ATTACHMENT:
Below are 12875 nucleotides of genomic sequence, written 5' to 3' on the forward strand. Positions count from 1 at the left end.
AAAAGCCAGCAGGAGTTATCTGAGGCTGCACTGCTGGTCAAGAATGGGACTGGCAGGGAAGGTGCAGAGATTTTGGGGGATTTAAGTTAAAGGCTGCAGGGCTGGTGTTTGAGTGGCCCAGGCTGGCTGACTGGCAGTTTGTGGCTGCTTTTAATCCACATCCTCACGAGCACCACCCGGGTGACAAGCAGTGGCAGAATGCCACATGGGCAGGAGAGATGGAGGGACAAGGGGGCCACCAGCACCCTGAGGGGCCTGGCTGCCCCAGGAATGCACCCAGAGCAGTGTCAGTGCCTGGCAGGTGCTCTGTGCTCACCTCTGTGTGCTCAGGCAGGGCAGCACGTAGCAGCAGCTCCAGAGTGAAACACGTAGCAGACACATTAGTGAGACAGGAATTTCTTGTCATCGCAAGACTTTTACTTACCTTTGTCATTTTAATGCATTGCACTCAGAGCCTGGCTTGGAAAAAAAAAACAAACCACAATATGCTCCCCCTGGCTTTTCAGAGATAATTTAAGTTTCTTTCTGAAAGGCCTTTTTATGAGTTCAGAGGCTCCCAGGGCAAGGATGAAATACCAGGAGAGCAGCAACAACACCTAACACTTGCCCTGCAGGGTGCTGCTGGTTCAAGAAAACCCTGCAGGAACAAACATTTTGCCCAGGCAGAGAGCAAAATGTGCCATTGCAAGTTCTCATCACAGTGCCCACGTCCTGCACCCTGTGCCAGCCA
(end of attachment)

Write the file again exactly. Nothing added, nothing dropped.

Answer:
Below are 12875 nucleotides of genomic sequence, written 5' to 3' on the forward strand. Positions count from 1 at the left end.
AAAAGCCAGCAGGAGTTATCTGAGGCTGCACTGCTGGTCAAGAATGGGACTGGCAGGGAAGGTGCAGAGATTTTGGGGGATTTAAGTTAAAGGCTGCAGGGCTGGTGTTTGAGTGGCCCAGGCTGGCTGACTGGCAGTTTGTGGCTGCTTTTAATCCACATCCTCACGAGCACCACCCGGGTGACAAGCAGTGGCAGAATGCCACATGGGCAGGAGAGATGGAGGGACAAGGGGGCCACCAGCACCCTGAGGGGCCTGGCTGCCCCAGGAATGCACCCAGAGCAGTGTCAGTGCCTGGCAGGTGCTCTGTGCTCACCTCTGTGTGCTCAGGCAGGGCAGCACGTAGCAGCAGCTCCAGAGTGAAACACGTAGCAGACACATTAGTGAGACAGGAATTTCTTGTCATCGCAAGACTTTTACTTACCTTTGTCATTTTAATGCATTGCACTCAGAGCCTGGCTTGGAAAAAAAAAACAAACCACAATATGCTCCCCCTGGCTTTTCAGAGATAATTTAAGTTTCTTTCTGAAAGGCCTTTTTATGAGTTCAGAGGCTCCCAGGGCAAGGATGAAATACCAGGAGAGCAGCAACAACACCTAACACTTGCCCTGCAGGGTGCTGCTGGTTCAAGAAAACCCTGCAGGAACAAACATTTTGCCCAGGCAGAGAGCAAAATGTGCCATTGCAAGTTCTCATCACAGTGCCCACGTCCTGCACCCTGTGCCAGCCA